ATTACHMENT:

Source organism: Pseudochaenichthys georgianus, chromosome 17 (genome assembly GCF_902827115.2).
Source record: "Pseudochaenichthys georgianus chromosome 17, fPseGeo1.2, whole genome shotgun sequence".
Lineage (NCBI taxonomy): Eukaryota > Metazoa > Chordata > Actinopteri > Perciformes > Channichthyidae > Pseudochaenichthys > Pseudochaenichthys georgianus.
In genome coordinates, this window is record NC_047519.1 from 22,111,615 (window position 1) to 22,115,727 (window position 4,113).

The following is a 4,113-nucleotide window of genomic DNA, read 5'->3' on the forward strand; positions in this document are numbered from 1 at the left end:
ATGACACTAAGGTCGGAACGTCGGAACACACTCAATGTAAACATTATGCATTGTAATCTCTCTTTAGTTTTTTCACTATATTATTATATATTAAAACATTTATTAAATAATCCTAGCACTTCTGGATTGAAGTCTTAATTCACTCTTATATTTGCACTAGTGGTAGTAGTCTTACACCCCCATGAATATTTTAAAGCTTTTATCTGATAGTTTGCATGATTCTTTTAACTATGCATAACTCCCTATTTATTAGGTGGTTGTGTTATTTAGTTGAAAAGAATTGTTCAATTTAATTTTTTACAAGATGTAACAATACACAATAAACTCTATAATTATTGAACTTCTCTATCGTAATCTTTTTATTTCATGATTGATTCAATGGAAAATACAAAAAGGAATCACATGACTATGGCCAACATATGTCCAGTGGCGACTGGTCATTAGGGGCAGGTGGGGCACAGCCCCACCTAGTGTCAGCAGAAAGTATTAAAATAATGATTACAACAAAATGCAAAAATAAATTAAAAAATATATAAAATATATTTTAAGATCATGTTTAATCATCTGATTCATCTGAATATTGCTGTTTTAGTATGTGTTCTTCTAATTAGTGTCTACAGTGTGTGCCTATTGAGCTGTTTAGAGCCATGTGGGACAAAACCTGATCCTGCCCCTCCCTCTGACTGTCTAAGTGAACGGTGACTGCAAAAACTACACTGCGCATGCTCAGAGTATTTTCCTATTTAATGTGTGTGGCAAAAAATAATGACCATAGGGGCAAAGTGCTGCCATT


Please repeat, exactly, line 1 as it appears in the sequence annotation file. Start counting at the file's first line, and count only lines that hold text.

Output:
Source organism: Pseudochaenichthys georgianus, chromosome 17 (genome assembly GCF_902827115.2).